Earlier in those woods, the spring blossoms were everywhere in a carpel of spring beauties and anemones. Now as the procession of spring moved inexorably onward and April departed and May came on, the earliest flowers stopped blooming, formed seeds, and disappeared. In their place, the woods floor has become carpeted with greenery greenery of the wild ginger and young nettles, the greenery of honewort and white asters, with the flowers of wild geranium and the last pale blossoms of the blue phlox, bleached almost white now and tenuous in the shade. The cardinals are nesting in the tangle of green brier festooned in a wahoo tree: a Carolina wren is nesting under an old stump; there are young squirrels up in the hollow of the elm; and in a broad-spreading sycamore there is a nest recently vacated by a family of great horned owls.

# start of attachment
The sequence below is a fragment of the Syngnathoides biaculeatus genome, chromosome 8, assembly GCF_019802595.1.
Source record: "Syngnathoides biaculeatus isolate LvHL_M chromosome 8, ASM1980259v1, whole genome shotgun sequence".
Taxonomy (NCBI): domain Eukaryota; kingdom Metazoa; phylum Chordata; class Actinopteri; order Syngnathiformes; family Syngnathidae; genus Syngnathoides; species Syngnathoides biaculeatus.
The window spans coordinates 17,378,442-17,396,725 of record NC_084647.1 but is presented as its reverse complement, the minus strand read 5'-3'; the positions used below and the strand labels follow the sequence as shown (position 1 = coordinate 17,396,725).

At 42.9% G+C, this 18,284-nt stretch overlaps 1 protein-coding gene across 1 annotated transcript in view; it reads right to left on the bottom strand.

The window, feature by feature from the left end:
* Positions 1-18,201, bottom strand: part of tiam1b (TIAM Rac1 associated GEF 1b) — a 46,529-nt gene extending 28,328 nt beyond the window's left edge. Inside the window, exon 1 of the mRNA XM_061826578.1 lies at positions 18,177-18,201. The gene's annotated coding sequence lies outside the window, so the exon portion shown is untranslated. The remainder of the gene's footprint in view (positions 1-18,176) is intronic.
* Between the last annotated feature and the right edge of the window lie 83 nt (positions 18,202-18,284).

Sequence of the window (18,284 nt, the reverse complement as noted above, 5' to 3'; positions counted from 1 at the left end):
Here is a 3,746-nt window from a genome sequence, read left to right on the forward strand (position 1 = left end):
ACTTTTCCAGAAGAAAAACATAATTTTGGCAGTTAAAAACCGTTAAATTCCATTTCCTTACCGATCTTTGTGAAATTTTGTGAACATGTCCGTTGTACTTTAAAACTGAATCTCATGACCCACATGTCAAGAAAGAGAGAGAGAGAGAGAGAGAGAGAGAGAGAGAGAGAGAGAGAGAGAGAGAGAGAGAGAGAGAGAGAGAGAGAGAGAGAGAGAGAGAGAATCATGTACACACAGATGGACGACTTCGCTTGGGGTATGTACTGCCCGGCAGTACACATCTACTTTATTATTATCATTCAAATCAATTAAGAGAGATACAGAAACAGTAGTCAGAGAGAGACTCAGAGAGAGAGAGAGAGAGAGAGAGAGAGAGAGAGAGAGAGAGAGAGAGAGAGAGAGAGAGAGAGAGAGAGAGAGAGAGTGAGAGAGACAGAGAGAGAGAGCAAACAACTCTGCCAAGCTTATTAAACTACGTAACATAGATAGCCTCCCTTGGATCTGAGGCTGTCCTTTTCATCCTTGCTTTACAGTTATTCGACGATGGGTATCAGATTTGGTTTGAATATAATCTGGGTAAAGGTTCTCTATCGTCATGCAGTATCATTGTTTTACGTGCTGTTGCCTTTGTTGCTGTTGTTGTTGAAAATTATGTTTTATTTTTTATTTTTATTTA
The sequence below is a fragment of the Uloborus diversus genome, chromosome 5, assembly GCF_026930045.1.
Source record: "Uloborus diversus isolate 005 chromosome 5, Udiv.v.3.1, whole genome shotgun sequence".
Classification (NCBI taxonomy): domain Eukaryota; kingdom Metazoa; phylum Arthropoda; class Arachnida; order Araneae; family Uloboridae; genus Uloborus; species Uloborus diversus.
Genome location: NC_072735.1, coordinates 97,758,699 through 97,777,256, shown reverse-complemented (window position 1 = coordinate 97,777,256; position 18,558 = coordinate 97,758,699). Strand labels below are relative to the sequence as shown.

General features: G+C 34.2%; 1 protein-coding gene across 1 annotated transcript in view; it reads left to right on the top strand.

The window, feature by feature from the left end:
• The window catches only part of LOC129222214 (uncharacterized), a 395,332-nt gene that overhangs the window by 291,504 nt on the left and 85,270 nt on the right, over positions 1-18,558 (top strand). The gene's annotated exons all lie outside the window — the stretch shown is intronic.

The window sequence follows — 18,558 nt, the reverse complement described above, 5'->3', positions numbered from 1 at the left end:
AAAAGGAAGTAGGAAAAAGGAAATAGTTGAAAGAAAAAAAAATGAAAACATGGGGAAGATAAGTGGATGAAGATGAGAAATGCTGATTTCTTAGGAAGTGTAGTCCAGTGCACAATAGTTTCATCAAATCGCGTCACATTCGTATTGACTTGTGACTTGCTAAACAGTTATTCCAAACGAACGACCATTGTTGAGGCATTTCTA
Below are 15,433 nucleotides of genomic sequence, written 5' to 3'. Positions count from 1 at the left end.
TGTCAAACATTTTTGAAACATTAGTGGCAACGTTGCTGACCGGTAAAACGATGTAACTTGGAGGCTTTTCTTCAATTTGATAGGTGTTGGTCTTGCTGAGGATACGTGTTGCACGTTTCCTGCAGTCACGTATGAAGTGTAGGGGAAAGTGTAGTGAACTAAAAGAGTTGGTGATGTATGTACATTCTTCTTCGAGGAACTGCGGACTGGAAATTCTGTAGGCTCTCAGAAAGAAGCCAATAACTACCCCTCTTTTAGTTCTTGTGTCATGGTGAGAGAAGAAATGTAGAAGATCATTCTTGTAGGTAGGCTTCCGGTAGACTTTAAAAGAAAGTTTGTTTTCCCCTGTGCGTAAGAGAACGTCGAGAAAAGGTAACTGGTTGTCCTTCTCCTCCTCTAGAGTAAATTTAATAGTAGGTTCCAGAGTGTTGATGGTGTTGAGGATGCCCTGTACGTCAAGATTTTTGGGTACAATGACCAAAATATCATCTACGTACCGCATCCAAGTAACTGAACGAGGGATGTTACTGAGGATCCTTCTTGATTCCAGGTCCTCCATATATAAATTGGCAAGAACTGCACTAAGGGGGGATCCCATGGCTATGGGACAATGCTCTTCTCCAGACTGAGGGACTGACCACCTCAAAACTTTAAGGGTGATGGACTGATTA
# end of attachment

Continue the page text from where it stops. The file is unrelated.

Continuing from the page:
Osmorhiza longistylis ( Torr. | DC.
May - June Woods.
Below, in the shadowed greenery of the woods, the white froth of sweet cicely has come into bloom. It is late May and the sweet cicely, marking a certain point in a certain cycle, indicates that now indeed it is almost summer.
Sweet cicely is a member of the Parsley family and has, in common with bo many members of that family, a plea-ant. aromatic quality which gives it distinction. The soft, dark green, finely downy leave- when crushed have an odor of licorice or anise; so do the stems, and the roots are even more aromatic.
In late summer the seeds are ripe. These are among the brotherhood of stick-tights - long, dark, slightly curved fruits with recurved prickles which catch on anything which passes by, and in this way the seeds are transported to other places.